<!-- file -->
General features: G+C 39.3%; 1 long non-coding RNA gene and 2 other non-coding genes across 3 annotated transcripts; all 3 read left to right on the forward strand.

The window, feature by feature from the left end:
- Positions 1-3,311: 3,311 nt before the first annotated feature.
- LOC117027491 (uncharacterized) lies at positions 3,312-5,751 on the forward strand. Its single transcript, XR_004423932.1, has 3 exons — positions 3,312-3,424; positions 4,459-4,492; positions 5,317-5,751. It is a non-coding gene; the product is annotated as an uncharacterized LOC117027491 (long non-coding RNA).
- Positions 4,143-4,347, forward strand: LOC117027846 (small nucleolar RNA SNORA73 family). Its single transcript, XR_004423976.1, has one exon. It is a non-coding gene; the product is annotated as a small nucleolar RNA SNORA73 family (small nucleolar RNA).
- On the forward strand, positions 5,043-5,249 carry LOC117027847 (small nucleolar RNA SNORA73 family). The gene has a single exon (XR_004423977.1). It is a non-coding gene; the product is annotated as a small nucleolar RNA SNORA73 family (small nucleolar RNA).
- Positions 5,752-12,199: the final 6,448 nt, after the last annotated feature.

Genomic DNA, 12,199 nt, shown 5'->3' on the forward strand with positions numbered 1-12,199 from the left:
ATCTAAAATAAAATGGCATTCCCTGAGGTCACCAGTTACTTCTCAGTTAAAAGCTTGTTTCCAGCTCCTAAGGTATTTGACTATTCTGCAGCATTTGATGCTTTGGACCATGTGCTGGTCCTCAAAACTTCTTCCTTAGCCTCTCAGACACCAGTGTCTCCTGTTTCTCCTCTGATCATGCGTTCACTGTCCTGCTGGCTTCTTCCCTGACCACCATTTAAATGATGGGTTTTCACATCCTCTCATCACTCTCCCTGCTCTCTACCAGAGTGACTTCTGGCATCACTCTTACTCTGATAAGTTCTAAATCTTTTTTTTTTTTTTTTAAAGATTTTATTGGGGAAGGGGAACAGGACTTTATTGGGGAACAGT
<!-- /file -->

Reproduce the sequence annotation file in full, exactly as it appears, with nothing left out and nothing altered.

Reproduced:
General features: G+C 39.3%; 1 long non-coding RNA gene and 2 other non-coding genes across 3 annotated transcripts; all 3 read left to right on the forward strand.

The window, feature by feature from the left end:
- Positions 1-3,311: 3,311 nt before the first annotated feature.
- LOC117027491 (uncharacterized) lies at positions 3,312-5,751 on the forward strand. Its single transcript, XR_004423932.1, has 3 exons — positions 3,312-3,424; positions 4,459-4,492; positions 5,317-5,751. It is a non-coding gene; the product is annotated as an uncharacterized LOC117027491 (long non-coding RNA).
- Positions 4,143-4,347, forward strand: LOC117027846 (small nucleolar RNA SNORA73 family). Its single transcript, XR_004423976.1, has one exon. It is a non-coding gene; the product is annotated as a small nucleolar RNA SNORA73 family (small nucleolar RNA).
- On the forward strand, positions 5,043-5,249 carry LOC117027847 (small nucleolar RNA SNORA73 family). The gene has a single exon (XR_004423977.1). It is a non-coding gene; the product is annotated as a small nucleolar RNA SNORA73 family (small nucleolar RNA).
- Positions 5,752-12,199: the final 6,448 nt, after the last annotated feature.

Genomic DNA, 12,199 nt, shown 5'->3' on the forward strand with positions numbered 1-12,199 from the left:
ATCTAAAATAAAATGGCATTCCCTGAGGTCACCAGTTACTTCTCAGTTAAAAGCTTGTTTCCAGCTCCTAAGGTATTTGACTATTCTGCAGCATTTGATGCTTTGGACCATGTGCTGGTCCTCAAAACTTCTTCCTTAGCCTCTCAGACACCAGTGTCTCCTGTTTCTCCTCTGATCATGCGTTCACTGTCCTGCTGGCTTCTTCCCTGACCACCATTTAAATGATGGGTTTTCACATCCTCTCATCACTCTCCCTGCTCTCTACCAGAGTGACTTCTGGCATCACTCTTACTCTGATAAGTTCTAAATCTTTTTTTTTTTTTTTTAAAGATTTTATTGGGGAAGGGGAACAGGACTTTATTGGGGAACAGT